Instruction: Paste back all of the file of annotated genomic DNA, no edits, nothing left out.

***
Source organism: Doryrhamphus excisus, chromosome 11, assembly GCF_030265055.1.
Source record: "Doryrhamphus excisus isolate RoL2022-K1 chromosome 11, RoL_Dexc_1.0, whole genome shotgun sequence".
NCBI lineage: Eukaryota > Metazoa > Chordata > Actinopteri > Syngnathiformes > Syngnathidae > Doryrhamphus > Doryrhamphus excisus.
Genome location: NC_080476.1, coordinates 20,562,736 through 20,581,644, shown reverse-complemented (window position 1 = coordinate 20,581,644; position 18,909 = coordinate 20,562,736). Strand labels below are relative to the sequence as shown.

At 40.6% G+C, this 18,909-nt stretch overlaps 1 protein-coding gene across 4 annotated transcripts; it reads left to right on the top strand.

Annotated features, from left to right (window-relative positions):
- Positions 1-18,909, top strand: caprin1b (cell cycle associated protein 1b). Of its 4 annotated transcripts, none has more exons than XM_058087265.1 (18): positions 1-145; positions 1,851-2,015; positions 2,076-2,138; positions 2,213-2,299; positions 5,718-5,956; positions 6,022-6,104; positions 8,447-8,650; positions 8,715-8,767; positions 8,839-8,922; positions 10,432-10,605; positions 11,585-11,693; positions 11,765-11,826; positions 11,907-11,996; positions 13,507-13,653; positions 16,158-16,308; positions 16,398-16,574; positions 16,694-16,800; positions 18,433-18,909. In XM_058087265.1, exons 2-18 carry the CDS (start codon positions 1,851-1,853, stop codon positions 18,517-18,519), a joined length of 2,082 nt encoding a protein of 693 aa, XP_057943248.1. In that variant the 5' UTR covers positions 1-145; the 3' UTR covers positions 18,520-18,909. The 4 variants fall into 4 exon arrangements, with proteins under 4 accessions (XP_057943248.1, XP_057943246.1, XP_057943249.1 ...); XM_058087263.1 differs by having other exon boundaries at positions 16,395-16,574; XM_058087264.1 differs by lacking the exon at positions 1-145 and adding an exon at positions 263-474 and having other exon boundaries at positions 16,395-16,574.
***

Source organism: Doryrhamphus excisus, chromosome 11, assembly GCF_030265055.1.
Source record: "Doryrhamphus excisus isolate RoL2022-K1 chromosome 11, RoL_Dexc_1.0, whole genome shotgun sequence".
NCBI lineage: Eukaryota > Metazoa > Chordata > Actinopteri > Syngnathiformes > Syngnathidae > Doryrhamphus > Doryrhamphus excisus.
Genome location: NC_080476.1, coordinates 20,562,736 through 20,581,644, shown reverse-complemented (window position 1 = coordinate 20,581,644; position 18,909 = coordinate 20,562,736). Strand labels below are relative to the sequence as shown.

At 40.6% G+C, this 18,909-nt stretch overlaps 1 protein-coding gene across 4 annotated transcripts; it reads left to right on the top strand.

Annotated features, from left to right (window-relative positions):
- Positions 1-18,909, top strand: caprin1b (cell cycle associated protein 1b). Of its 4 annotated transcripts, none has more exons than XM_058087265.1 (18): positions 1-145; positions 1,851-2,015; positions 2,076-2,138; positions 2,213-2,299; positions 5,718-5,956; positions 6,022-6,104; positions 8,447-8,650; positions 8,715-8,767; positions 8,839-8,922; positions 10,432-10,605; positions 11,585-11,693; positions 11,765-11,826; positions 11,907-11,996; positions 13,507-13,653; positions 16,158-16,308; positions 16,398-16,574; positions 16,694-16,800; positions 18,433-18,909. In XM_058087265.1, exons 2-18 carry the CDS (start codon positions 1,851-1,853, stop codon positions 18,517-18,519), a joined length of 2,082 nt encoding a protein of 693 aa, XP_057943248.1. In that variant the 5' UTR covers positions 1-145; the 3' UTR covers positions 18,520-18,909. The 4 variants fall into 4 exon arrangements, with proteins under 4 accessions (XP_057943248.1, XP_057943246.1, XP_057943249.1 ...); XM_058087263.1 differs by having other exon boundaries at positions 16,395-16,574; XM_058087264.1 differs by lacking the exon at positions 1-145 and adding an exon at positions 263-474 and having other exon boundaries at positions 16,395-16,574.